As far as I know there were no corrections made to the fire control problem until the mid 30s and then only to 8 guns and above is it considered important.

In fire control range only is affected if the firing is east or west.

Bearing only if the firing is north or south.

At 45 degrees from north or south then bearing and range are affected.

Has to do with planes of rotation of different diameters rotating about the same center point.

NO 1

If you have a ball, called earth, that is of such diameter that it is about 24,000 miles around it at its equator, and it rotates 1 time every 24 hours and the rotation is to the east, then you can say that the eastward horizontal velocity at its equator is about 1,000 miles per hour.

An object on the earths surface at the equator, has the same eastward horizontal velocity as the surface of the earth that it is sitting on.

When this object is launched, such as a projectile from a gun, this eastward horizontal velocity is superimposed on the projectile and into its flight.

Since at the equator the eastward horizontal velocity is about 1,000 miles per hour, the projectile when airborne retains this eastward horizontal velocity of 1,000 miles per hour throughout its flight.

Firing north from the equator.

At the equator the eastward horizontal velocity is about 1,000 miles per hour.

At some point directly north of the equator, towards the north pole, where the circumference of the earth would be 1/2 of the circumference at the equator, or 12,000 miles, the eastward velocity of the surface of the earth is about 500 miles per hour because the diameter of the earth is smaller at that point.

A gun fired due north from the equator, has imparted an eastward horizontal velocity of 1,000 mph to the projectile.

A time of flight for this projectile of 1 hour means that the projectile will travel eastward 1,000 miles due to the imparted eastward horizontal velocity of 1,000 mph to the projectile at launch.

The point that the gun was fired at however has an eastward velocity of only about 500 miles per hour because the diameter of the earth is smaller at that point.

So in the 1 hour time of flight the point being fired at moves 500 miles to the east. 

The projectile however has moved east by 1,000 miles due to the imparted eastward horizontal velocity at launch of about 1,000 miles per hour.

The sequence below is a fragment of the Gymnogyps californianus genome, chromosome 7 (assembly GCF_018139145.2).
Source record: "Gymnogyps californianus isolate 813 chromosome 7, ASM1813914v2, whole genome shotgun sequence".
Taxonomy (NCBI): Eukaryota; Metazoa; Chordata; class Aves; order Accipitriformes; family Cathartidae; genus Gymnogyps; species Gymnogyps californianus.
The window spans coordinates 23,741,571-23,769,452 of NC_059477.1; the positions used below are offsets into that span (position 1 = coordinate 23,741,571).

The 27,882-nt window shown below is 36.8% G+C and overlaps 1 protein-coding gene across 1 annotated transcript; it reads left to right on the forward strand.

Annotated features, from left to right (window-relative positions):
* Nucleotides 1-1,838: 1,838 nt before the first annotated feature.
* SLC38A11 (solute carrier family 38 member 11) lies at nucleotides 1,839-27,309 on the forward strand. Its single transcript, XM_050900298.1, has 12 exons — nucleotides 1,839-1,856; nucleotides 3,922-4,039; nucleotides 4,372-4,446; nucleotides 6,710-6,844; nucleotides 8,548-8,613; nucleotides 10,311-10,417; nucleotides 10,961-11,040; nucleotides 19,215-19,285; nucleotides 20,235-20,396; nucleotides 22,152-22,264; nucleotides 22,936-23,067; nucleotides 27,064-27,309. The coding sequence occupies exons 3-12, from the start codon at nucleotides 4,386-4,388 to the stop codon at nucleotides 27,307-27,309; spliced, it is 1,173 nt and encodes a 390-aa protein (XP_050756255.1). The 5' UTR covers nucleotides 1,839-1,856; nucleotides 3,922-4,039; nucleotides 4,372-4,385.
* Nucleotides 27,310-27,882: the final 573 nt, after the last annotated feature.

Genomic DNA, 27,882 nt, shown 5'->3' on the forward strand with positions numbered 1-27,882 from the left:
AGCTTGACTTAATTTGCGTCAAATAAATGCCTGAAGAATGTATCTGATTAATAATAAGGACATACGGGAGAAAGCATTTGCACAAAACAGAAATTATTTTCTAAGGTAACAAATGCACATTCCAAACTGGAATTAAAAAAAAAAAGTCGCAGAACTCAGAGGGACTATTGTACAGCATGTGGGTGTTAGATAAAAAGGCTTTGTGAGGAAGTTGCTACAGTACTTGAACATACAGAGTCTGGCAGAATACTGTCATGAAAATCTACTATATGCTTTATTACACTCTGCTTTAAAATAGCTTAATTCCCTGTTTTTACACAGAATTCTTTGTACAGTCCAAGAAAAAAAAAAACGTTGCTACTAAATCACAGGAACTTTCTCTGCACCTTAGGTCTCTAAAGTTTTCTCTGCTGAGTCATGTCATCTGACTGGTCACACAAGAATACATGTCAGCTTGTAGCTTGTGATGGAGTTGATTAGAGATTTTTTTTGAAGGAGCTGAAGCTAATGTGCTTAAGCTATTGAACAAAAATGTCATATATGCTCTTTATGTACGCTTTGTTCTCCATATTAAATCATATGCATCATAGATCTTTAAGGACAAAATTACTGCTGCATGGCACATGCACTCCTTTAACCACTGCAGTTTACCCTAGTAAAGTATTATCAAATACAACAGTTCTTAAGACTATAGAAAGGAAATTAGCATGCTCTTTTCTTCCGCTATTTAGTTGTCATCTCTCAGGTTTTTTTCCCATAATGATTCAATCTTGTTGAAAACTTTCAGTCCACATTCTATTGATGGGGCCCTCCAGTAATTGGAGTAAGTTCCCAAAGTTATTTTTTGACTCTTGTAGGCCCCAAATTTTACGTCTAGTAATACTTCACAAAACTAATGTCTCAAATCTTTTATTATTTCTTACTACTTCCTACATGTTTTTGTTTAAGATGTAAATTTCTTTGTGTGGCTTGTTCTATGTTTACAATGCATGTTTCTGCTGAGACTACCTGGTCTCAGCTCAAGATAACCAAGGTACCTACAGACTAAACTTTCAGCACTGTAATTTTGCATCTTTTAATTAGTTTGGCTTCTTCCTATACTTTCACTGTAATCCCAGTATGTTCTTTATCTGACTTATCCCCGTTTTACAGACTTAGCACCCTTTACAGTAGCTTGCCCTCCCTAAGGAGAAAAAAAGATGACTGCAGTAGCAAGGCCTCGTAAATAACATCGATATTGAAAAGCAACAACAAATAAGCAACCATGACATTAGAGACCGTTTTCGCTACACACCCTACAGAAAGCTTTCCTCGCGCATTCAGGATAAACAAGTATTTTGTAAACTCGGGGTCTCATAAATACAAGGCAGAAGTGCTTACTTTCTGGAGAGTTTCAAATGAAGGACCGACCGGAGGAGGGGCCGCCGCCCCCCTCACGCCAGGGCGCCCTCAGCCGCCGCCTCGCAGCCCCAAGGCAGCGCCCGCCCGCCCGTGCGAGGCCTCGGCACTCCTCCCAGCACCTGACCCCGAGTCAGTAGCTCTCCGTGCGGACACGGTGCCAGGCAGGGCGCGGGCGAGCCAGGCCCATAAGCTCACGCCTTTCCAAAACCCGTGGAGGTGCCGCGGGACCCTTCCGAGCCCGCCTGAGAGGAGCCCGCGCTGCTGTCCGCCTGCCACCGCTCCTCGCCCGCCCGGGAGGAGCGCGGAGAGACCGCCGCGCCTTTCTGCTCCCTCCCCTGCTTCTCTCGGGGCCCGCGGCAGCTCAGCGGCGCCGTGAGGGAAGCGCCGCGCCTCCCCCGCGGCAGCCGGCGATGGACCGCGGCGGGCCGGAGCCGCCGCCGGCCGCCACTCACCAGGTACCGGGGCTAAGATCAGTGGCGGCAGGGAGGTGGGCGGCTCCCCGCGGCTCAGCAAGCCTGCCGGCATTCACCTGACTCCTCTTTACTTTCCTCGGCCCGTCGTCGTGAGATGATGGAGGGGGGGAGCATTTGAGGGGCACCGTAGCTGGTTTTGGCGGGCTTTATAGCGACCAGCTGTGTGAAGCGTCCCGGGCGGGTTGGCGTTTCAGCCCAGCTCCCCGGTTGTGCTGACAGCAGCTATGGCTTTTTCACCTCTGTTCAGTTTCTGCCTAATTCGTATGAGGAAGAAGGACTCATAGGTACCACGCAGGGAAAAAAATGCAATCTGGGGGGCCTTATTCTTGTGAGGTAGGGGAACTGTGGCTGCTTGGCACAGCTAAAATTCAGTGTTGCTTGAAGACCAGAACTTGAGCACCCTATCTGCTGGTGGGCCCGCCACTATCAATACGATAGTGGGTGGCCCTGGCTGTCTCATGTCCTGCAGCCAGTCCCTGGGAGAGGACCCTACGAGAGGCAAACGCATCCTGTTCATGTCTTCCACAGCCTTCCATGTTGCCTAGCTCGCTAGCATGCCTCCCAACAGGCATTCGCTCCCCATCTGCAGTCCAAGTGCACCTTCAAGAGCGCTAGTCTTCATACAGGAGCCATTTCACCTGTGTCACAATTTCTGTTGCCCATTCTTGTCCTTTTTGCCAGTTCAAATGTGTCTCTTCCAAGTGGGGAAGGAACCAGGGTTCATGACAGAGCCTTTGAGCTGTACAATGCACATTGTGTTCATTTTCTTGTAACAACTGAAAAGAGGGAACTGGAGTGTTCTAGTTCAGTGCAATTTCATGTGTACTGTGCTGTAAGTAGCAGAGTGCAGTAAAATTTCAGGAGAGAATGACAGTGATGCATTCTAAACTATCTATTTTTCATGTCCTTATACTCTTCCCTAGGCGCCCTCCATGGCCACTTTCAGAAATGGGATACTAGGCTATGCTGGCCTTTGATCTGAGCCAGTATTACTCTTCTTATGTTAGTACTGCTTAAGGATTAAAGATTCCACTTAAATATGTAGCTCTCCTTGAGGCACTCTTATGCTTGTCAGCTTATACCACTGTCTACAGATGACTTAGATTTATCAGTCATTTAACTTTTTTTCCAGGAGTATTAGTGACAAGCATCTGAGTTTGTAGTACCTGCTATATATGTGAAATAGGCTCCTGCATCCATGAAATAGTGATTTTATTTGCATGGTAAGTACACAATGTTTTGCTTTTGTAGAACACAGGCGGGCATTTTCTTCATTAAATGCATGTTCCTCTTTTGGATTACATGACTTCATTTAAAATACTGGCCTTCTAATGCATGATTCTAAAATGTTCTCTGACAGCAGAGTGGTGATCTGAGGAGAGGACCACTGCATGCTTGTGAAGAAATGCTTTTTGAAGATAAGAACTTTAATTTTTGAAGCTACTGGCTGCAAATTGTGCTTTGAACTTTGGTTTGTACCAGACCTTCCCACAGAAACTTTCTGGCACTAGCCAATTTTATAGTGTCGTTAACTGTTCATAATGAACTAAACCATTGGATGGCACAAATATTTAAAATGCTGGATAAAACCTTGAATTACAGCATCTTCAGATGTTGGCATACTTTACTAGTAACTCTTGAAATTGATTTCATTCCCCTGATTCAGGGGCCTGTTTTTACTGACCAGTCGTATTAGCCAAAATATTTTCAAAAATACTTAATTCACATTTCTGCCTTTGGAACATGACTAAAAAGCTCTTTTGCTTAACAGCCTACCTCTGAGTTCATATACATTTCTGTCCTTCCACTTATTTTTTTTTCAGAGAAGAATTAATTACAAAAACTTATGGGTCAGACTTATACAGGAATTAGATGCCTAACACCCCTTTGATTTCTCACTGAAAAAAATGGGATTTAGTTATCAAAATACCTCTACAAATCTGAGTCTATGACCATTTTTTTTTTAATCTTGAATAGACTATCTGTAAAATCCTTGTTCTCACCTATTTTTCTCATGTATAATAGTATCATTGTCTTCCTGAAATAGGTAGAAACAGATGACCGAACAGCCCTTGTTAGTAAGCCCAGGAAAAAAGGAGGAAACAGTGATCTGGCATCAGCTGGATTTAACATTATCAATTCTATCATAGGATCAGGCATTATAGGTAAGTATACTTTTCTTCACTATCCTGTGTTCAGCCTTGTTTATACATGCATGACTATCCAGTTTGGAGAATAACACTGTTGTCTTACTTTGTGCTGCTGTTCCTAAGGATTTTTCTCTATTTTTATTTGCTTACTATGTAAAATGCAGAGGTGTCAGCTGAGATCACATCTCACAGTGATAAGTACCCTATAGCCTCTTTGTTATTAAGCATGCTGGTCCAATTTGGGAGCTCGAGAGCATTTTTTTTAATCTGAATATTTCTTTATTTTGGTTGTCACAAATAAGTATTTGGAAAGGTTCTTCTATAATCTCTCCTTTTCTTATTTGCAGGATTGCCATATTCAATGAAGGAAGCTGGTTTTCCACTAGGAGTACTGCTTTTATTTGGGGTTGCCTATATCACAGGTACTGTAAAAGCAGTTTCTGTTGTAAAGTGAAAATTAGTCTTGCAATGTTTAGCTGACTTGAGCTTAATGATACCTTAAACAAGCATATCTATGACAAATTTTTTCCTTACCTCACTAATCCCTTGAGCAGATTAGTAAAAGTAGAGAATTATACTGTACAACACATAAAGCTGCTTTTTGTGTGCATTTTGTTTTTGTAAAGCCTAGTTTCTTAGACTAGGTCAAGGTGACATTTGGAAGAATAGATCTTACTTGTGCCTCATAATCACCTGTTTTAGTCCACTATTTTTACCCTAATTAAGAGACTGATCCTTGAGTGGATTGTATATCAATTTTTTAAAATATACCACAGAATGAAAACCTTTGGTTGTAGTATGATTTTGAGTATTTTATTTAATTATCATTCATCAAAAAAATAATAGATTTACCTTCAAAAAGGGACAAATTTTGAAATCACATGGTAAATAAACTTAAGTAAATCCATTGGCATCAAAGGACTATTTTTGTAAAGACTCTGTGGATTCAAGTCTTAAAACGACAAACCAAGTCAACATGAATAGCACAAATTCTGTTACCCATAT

So the projectile lands 500 miles east of the point being fired at due to the difference in speeds of the projectile and the point on earth being fired at.

The projectile lands 500 miles to the right of the point being fired at.

The projectile is then said to have RH drift due to the effect of Coriolis Force.

NO 2

Firing south from the equator.

At the equator the eastward horizontal velocity is about 1,000 miles per hour.

At some point directly south of the equator, towards the south pole, where the circumference of the earth would be 1/2 of the circumference at the equator, or 12,000 miles, the eastward velocity of the surface of the earth is about 500 miles per hour because the diameter of the earth is smaller at that point.

A gun fired due south from the equator, has imparted an eastward horizontal velocity of 1,000 mph to the projectile.

A time of flight for this projectile of 1 hour means that the projectile will travel eastward 1,000 miles due to the imparted eastward horizontal velocity of 1,000 mph to the projectile at launch.

The point that the gun was fired at however has an eastward velocity of only about 500 miles per hour because the diameter of the earth is smaller at that point.

So in the 1 hour time of flight the point being fired at moves 500 miles to the east. 

The projectile however has moved east by 1,000 miles due to the imparted eastward horizontal velocity at launch of about 1,000 miles per hour.

So the projectile lands 500 miles east of the point being fired at due to the difference in speeds of the projectile and the point on earth being fired at.

The projectile lands 500 miles to the left of the point being fired at.

The projectile is then said to have LH drift due to the effect of Coriolis Force.
EXTRACTS OF RANGE TABLES FOR 8"/55 GUN
ABOUT HALF WAY DOWN THE TABLE YOU WILL FIND CORRECTIONS IN YARDS OF RANGE AND DEFLECTION DUE TO THE EARTHS ROTATION IN BOTH THE NORTH AND SOUTH LATITUDES.